Sunday, July 19, 2009


I had the honor of witnessing a Lenape Nation wedding this weekend. It was, without question, the most moving wedding ceremony I have ever seen.

The church was nature, a circle of woodlands, open blueness of sky, downy clouds floating, and the breezes. The bride wore a halo of flowers in her hair flowing loose down her back. She wore a simple white garment, and stood in her bare feet. The groom wore white trousers and white shirt with red ribbons. His hair was in a pony tail. To see the two together, it was natural for them to be husband and wife.

The ceremony was spoken in the simple yet bold language of the tribal chief. He explained certain components as the ceremony unfolded. Eveything I saw showed me who the Lenape are, what they believe, what they value. I saw their identity in the action.

Humans need to be grounded or anchored by something, otherwise we are nothing but flotsam and jetsam. How helpful is that? There must be boundaries of what is acceptable or expected and what is not.

In the wedding ceremony, the chief asked the bride, "Are you willing to chase the snakes away from your lodge and marriage?" How I wished someone would have asked me that when I married. "Are you ready to help your man be a strong warrior?" Deeper in the ceremony, the two gave gifts to each other symbolizing what their roles in this union were, he to provide food, shelter, and protection, she to provide warmth, comfort, and sustenance; the community to help them achieve this end.

The chief said, "You have come before us, stating your desire." In this statement, accountability. The mother of the bride gave a stick for the couple to hang on the wall above their bed so at the end of each day they take the stick down and carve a mark into it if they had a good day. If they had a bad day, this was the time they talk together of the good days they have had. In this way, they would not end the day in anger. The chief cautioned, "You must love each other even if you are angry with one another." Such wisdom to hear on the wedding day. I felt it was so much more honest than the church ceremonies I have witnessed.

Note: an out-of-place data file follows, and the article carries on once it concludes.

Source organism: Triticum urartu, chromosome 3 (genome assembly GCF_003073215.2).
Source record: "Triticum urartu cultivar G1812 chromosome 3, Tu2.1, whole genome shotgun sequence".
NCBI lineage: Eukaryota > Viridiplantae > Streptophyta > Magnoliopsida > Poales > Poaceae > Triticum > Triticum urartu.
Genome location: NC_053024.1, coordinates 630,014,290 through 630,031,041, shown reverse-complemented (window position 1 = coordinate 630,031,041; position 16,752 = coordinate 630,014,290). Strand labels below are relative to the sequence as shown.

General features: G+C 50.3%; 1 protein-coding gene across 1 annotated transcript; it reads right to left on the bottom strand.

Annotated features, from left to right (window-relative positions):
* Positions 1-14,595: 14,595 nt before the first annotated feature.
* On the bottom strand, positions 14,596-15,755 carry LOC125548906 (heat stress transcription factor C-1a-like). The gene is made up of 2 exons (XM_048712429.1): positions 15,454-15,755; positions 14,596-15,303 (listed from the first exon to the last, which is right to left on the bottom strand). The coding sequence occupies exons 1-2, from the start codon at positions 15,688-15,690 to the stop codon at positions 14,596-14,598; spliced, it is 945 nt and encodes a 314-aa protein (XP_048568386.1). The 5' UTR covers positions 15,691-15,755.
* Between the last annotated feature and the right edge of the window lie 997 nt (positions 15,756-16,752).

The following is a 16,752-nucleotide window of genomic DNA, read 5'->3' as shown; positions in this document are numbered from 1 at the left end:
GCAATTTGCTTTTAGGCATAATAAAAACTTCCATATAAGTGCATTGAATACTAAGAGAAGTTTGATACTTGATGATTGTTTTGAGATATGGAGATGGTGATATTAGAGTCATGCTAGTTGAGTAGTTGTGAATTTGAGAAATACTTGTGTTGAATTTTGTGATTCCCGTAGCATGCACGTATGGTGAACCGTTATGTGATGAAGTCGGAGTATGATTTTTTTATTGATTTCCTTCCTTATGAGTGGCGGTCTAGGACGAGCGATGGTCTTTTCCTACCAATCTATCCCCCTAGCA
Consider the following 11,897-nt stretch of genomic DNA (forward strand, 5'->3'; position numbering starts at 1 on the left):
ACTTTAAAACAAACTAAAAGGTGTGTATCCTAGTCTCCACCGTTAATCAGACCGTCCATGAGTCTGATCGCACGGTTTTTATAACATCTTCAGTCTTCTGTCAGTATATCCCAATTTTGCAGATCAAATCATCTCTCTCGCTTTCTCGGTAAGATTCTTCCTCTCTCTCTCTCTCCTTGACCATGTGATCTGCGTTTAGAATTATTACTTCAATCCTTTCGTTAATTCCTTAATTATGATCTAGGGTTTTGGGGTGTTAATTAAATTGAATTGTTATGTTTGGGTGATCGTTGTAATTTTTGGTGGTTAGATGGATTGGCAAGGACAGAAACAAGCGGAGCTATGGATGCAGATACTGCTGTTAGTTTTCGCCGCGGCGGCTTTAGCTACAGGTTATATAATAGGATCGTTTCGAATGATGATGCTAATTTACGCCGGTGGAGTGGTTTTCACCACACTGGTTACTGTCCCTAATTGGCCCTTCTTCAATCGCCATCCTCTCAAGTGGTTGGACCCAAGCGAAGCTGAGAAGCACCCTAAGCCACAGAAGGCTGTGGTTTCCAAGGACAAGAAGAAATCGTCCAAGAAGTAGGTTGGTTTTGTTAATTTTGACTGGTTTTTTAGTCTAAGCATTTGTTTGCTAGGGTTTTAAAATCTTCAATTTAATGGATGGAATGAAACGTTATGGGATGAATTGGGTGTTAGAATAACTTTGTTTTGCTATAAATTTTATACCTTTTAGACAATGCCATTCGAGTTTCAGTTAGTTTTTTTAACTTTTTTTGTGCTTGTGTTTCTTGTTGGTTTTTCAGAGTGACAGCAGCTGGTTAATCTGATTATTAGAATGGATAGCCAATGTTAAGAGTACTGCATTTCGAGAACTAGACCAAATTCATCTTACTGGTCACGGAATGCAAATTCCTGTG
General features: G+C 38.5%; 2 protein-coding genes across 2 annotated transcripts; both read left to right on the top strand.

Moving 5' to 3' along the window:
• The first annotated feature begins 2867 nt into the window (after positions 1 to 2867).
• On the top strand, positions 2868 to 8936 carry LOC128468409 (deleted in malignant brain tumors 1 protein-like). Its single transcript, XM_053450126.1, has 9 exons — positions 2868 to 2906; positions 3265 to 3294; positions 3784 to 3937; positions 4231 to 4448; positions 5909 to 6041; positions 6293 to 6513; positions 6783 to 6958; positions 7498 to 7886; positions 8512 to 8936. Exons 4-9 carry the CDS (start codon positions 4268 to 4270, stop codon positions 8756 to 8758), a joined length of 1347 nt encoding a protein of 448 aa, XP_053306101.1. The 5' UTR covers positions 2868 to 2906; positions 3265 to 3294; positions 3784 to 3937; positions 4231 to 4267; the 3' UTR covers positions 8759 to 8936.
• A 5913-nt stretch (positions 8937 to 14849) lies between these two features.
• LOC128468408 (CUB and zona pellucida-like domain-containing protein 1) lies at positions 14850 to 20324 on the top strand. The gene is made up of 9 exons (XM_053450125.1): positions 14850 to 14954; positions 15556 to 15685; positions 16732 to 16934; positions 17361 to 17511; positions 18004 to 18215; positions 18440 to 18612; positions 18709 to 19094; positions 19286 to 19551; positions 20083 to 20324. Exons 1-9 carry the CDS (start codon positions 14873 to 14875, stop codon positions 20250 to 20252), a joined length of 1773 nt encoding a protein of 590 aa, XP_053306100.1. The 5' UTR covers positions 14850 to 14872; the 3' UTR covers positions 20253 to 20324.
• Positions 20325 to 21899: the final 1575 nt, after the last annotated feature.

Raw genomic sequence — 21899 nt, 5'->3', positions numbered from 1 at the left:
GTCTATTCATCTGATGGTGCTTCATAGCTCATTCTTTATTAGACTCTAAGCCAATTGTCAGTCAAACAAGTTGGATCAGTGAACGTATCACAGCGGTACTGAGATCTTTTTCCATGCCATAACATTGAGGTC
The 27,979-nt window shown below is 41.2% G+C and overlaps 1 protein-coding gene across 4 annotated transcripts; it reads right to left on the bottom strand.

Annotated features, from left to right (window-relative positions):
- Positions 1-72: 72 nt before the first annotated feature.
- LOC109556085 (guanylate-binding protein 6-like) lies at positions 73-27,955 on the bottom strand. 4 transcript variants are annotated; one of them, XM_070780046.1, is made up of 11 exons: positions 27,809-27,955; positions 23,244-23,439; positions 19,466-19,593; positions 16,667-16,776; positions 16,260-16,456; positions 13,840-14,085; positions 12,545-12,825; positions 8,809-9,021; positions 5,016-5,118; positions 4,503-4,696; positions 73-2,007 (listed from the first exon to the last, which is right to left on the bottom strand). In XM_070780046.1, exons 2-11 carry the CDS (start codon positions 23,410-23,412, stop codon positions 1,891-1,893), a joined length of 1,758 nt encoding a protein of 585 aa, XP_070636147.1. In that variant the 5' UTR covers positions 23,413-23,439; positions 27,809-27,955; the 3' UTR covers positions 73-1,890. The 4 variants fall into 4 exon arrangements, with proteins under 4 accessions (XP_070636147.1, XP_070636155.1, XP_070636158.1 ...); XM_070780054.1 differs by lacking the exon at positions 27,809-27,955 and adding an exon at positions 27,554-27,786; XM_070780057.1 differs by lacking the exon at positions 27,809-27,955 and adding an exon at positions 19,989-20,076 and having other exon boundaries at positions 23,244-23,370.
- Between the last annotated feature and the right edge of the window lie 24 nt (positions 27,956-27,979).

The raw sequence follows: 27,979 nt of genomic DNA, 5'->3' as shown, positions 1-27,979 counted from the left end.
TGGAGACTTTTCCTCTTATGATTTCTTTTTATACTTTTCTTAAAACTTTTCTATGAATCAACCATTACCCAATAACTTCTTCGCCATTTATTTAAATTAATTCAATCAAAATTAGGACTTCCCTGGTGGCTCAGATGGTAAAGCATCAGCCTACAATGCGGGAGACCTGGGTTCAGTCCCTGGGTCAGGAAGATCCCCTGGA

A blanket was wrapped around the couple and fastened with a length of twine, symbolizing the two were now one. Culture and ceremony defines who we are. Spiritual beliefs are the anchor used to help us live in a good way.

As I become acquinted with Native Americans from different tribes, although we come from different places and the ceremonies may differ, we seem to have a common purpose; to keep identity alive. I had the pleasure of speaking with an elder named Quiet Wolf. His concern was to keep language alive among his tribe and to visit with other tribes to ask how their battle goes. He offers to help, realizing the power of listening. I recognize him as a granfather, he is a Native American elder and veteran. I watched his eyes well up with unshed tears as he spoke of his journey and I laughed with him as he told jokes. It is good, to be in the company of other natives.

Last year, at Thanksgiving dinner, I spoke with a native brother who was originally from New York. He had experience working in a vineyard, so I mentioned the verse about Jesus being the vine and we are the branches, apart from Him we can do nothing. Here was a man who knew what it was like to work as a vinedresser, and had a vivid image of the life application of that verse. He knew what was too much pruning and wasn't enough. When I asked him if he was connected with his Native roots in any way, he quickly said no. I remember thinking how that was one of the important and good things pruned entirely out of his life.

Those of us connected to our culture, our Indian ways, have a responsibility to teach those of us who aren't. It's a good place to begin, much like the young girl who swept away the old hurts and the past separate lives of the couple before they were joined together as one.

No comments:

Post a Comment